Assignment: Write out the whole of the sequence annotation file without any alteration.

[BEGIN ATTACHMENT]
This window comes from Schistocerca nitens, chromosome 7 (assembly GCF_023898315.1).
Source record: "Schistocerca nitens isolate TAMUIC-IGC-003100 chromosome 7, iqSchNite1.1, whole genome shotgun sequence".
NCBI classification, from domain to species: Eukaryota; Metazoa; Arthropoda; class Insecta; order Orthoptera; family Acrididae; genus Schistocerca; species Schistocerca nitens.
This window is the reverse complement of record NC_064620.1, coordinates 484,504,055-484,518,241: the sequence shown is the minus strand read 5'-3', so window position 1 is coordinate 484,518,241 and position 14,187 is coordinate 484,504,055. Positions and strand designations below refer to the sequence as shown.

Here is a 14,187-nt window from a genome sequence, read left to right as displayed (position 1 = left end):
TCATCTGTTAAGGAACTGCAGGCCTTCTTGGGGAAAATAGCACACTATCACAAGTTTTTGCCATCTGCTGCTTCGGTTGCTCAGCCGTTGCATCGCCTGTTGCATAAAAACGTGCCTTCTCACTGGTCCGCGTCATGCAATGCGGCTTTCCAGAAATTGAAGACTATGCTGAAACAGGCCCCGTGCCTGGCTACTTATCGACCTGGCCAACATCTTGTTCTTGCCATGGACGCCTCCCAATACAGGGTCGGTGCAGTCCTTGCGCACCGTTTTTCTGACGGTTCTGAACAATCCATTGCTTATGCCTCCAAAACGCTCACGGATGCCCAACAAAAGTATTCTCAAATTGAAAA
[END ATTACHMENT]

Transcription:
This window comes from Schistocerca nitens, chromosome 7 (assembly GCF_023898315.1).
Source record: "Schistocerca nitens isolate TAMUIC-IGC-003100 chromosome 7, iqSchNite1.1, whole genome shotgun sequence".
NCBI classification, from domain to species: Eukaryota; Metazoa; Arthropoda; class Insecta; order Orthoptera; family Acrididae; genus Schistocerca; species Schistocerca nitens.
This window is the reverse complement of record NC_064620.1, coordinates 484,504,055-484,518,241: the sequence shown is the minus strand read 5'-3', so window position 1 is coordinate 484,518,241 and position 14,187 is coordinate 484,504,055. Positions and strand designations below refer to the sequence as shown.

Here is a 14,187-nt window from a genome sequence, read left to right as displayed (position 1 = left end):
TCATCTGTTAAGGAACTGCAGGCCTTCTTGGGGAAAATAGCACACTATCACAAGTTTTTGCCATCTGCTGCTTCGGTTGCTCAGCCGTTGCATCGCCTGTTGCATAAAAACGTGCCTTCTCACTGGTCCGCGTCATGCAATGCGGCTTTCCAGAAATTGAAGACTATGCTGAAACAGGCCCCGTGCCTGGCTACTTATCGACCTGGCCAACATCTTGTTCTTGCCATGGACGCCTCCCAATACAGGGTCGGTGCAGTCCTTGCGCACCGTTTTTCTGACGGTTCTGAACAATCCATTGCTTATGCCTCCAAAACGCTCACGGATGCCCAACAAAAGTATTCTCAAATTGAAAA